"Where is Jack Bauer when you need him?" the uses of television drama in mediated political discourse

Keren Tenenboim-Weinblatt*

*Corresponding author for this work

Research output: Contribution to journalArticlepeer-review

25 Scopus citations

Abstract

This article explores the myriad uses of television drama in mediated political discourse using the case study of 24, Fox's counterterrorism drama. It examines references to 24 in articles and columns of nine major daily newspapers, magazines, and political Web sites from 2001 to 2007 and demonstrates how the show was invoked to support and express different political opinions, how political identity and media preferences were reconciled, and how different categories of use interacted with different political allegiances, as well as different assumptions about the ontological and epistemological status of the show. The study shows that while, at one level, fictional events and characters can function in political discourse in similar ways to nonfictional people and events, the "ontological openness" of politically relevant fictional texts serves as a resource for political discourse that is not readily available through nonfiction media texts. Finally, this article is an attempt to revisit and develop the concept of inter-textuality as a way to account for the complex interactions within the contemporary media environment, analyze media-related practices beyond direct viewing experiences, and bridge text-centered and audience-centered approaches to communication studies. Within this framework, journalists and political commentators are viewed as both mediators of other media texts for their audiences and as audiences in their own right who use these popular texts to negotiate and express their own identities and ideologies.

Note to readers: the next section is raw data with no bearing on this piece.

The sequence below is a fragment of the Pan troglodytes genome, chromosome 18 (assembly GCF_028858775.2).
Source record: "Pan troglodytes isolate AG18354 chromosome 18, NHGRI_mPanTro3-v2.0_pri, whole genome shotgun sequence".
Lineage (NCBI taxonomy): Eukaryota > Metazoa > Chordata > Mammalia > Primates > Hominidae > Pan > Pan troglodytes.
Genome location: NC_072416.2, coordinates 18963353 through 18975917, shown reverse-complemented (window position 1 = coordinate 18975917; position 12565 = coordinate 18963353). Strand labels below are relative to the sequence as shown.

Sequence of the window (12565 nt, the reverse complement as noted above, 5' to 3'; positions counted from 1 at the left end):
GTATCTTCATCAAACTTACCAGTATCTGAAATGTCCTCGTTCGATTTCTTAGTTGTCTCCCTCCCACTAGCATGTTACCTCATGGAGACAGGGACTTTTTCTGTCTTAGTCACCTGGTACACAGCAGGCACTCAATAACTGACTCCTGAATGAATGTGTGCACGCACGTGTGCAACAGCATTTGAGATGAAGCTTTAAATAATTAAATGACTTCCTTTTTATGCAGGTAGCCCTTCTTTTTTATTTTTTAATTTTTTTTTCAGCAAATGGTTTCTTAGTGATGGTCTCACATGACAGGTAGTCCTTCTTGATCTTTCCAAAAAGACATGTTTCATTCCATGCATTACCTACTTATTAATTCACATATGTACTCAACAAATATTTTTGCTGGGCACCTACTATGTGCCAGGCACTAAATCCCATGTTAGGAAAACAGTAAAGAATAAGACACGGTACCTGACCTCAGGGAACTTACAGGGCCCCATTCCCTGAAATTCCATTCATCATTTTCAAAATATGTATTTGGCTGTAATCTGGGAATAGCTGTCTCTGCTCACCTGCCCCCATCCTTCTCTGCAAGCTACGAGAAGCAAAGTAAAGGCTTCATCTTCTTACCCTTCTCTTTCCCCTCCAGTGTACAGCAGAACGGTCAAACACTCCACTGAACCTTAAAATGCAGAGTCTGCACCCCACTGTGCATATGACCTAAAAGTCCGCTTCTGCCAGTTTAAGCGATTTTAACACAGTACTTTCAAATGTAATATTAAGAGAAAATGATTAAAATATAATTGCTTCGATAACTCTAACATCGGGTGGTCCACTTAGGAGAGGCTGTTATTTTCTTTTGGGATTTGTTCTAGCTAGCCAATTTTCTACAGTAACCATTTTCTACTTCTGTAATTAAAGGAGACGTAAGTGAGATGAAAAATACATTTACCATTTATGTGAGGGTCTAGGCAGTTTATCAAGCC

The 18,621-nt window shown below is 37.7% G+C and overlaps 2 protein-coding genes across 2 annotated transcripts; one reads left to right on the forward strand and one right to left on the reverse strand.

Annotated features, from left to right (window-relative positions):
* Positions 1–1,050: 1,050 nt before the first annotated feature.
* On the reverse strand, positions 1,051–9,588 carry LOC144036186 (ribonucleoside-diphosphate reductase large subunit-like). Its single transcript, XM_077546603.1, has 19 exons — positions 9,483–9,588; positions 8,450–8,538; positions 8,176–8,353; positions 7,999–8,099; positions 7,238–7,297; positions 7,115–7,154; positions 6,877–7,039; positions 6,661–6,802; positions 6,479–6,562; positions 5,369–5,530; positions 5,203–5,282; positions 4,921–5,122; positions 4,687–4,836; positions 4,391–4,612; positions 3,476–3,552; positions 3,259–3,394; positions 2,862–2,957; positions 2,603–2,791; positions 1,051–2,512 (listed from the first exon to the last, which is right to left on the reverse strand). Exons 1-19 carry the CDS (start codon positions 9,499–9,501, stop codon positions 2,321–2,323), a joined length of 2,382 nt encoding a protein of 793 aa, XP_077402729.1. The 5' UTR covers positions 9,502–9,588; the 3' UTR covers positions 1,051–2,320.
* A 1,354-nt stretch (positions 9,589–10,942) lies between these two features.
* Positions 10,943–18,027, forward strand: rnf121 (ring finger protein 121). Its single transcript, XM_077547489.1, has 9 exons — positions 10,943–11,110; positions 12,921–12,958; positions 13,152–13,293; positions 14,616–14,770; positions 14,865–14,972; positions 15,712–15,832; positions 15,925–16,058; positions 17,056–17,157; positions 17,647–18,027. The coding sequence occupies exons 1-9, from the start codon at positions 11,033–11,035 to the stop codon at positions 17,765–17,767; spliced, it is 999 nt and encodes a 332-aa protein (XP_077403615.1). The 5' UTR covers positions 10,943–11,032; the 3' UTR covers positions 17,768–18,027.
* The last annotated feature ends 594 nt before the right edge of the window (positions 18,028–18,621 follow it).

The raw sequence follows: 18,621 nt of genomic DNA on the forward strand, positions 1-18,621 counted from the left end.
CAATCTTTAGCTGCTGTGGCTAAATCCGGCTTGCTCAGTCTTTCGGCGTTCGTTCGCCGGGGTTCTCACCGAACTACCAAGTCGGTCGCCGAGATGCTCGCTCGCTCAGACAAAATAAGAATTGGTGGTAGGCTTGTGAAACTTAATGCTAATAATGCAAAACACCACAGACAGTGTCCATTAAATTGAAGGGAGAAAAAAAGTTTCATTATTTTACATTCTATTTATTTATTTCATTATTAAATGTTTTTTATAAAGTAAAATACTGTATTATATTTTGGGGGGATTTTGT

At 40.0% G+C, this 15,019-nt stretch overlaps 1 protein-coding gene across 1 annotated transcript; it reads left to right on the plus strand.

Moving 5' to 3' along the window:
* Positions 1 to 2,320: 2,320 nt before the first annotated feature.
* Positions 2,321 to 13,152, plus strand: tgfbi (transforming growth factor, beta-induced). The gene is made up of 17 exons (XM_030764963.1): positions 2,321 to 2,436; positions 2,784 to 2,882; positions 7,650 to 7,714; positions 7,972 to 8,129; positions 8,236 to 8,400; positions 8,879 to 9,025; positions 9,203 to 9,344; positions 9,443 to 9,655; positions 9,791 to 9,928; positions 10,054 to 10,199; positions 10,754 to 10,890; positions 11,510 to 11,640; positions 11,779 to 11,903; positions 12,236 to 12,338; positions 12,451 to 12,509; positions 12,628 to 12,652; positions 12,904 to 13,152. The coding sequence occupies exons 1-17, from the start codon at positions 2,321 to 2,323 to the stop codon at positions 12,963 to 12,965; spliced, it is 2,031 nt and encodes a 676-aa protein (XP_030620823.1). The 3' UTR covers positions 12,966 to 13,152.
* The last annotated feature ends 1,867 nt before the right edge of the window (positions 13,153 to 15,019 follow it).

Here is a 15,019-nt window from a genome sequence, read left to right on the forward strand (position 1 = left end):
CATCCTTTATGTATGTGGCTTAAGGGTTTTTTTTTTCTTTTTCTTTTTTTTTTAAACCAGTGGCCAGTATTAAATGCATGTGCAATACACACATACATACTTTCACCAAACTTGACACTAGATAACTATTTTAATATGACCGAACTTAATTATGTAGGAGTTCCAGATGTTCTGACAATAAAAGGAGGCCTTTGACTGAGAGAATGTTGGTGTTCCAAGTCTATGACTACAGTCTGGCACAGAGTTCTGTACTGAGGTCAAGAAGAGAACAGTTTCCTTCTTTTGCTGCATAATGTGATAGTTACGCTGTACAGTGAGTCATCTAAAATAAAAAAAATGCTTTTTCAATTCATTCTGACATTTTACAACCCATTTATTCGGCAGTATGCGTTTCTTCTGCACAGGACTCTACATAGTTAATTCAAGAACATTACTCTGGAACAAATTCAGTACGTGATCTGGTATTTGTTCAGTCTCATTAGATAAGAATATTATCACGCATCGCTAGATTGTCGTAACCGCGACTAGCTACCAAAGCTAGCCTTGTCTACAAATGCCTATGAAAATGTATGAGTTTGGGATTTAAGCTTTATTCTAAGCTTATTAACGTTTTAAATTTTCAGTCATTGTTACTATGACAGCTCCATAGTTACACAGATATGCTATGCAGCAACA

Original languageAmerican English
Pages (from-to)367-387
Number of pages21
JournalPolitical Communication
Volume26
Issue number4
DOIs
StatePublished - Oct 2009
Externally publishedYes

Keywords

  • 24
  • Inter-textuality
  • Journalists
  • Political discourse
  • Political identity
  • Television drama
  • Torture

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